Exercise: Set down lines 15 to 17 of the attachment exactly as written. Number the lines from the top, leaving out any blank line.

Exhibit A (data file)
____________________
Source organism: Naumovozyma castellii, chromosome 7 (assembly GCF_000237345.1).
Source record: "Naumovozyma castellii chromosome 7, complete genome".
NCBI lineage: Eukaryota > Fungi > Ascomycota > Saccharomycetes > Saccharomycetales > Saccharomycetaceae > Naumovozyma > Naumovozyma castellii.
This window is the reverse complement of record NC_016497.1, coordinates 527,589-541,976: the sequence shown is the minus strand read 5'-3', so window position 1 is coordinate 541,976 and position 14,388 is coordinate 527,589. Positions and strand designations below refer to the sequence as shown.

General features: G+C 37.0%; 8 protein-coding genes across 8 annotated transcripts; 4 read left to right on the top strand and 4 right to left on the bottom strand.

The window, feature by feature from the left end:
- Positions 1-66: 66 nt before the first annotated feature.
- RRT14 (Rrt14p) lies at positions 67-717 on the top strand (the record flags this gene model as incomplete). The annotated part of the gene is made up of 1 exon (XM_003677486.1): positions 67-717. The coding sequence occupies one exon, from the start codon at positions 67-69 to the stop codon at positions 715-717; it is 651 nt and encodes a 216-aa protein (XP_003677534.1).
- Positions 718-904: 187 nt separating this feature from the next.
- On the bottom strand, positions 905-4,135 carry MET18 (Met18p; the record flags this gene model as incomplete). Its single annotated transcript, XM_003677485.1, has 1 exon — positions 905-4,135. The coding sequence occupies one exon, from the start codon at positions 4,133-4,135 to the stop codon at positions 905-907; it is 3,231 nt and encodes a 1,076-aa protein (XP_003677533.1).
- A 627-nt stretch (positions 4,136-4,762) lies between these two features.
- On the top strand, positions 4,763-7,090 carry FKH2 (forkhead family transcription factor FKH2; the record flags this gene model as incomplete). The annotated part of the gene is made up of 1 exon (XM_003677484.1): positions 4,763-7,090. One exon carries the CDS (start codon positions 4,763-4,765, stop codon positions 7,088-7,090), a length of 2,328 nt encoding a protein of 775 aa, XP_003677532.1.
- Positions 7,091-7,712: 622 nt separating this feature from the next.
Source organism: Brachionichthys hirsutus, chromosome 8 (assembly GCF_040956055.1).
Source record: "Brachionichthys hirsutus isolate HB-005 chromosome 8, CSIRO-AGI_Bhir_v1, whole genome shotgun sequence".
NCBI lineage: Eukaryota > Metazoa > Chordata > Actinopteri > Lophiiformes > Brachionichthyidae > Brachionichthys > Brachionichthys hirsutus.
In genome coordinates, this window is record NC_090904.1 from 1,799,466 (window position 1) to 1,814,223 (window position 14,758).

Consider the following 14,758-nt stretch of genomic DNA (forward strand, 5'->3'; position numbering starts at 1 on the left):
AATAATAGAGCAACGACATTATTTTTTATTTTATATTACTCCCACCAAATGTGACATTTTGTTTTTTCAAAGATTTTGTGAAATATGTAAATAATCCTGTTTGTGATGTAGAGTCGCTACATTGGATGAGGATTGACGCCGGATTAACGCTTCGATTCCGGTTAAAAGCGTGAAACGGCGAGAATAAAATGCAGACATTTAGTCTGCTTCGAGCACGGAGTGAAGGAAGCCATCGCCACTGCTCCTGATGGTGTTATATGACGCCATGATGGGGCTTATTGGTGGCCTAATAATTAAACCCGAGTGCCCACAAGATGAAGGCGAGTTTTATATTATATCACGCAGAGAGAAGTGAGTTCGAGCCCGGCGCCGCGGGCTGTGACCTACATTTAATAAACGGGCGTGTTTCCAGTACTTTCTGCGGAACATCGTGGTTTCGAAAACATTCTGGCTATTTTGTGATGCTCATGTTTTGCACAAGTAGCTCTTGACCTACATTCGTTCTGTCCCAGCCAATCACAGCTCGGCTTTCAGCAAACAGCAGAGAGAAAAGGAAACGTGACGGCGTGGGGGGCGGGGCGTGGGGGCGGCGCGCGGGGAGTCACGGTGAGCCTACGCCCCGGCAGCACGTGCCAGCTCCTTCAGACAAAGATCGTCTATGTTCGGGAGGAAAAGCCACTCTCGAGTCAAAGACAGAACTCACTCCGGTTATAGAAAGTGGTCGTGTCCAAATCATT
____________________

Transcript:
Source record: "Brachionichthys hirsutus isolate HB-005 chromosome 8, CSIRO-AGI_Bhir_v1, whole genome shotgun sequence".
NCBI lineage: Eukaryota > Metazoa > Chordata > Actinopteri > Lophiiformes > Brachionichthyidae > Brachionichthys > Brachionichthys hirsutus.
In genome coordinates, this window is record NC_090904.1 from 1,799,466 (window position 1) to 1,814,223 (window position 14,758).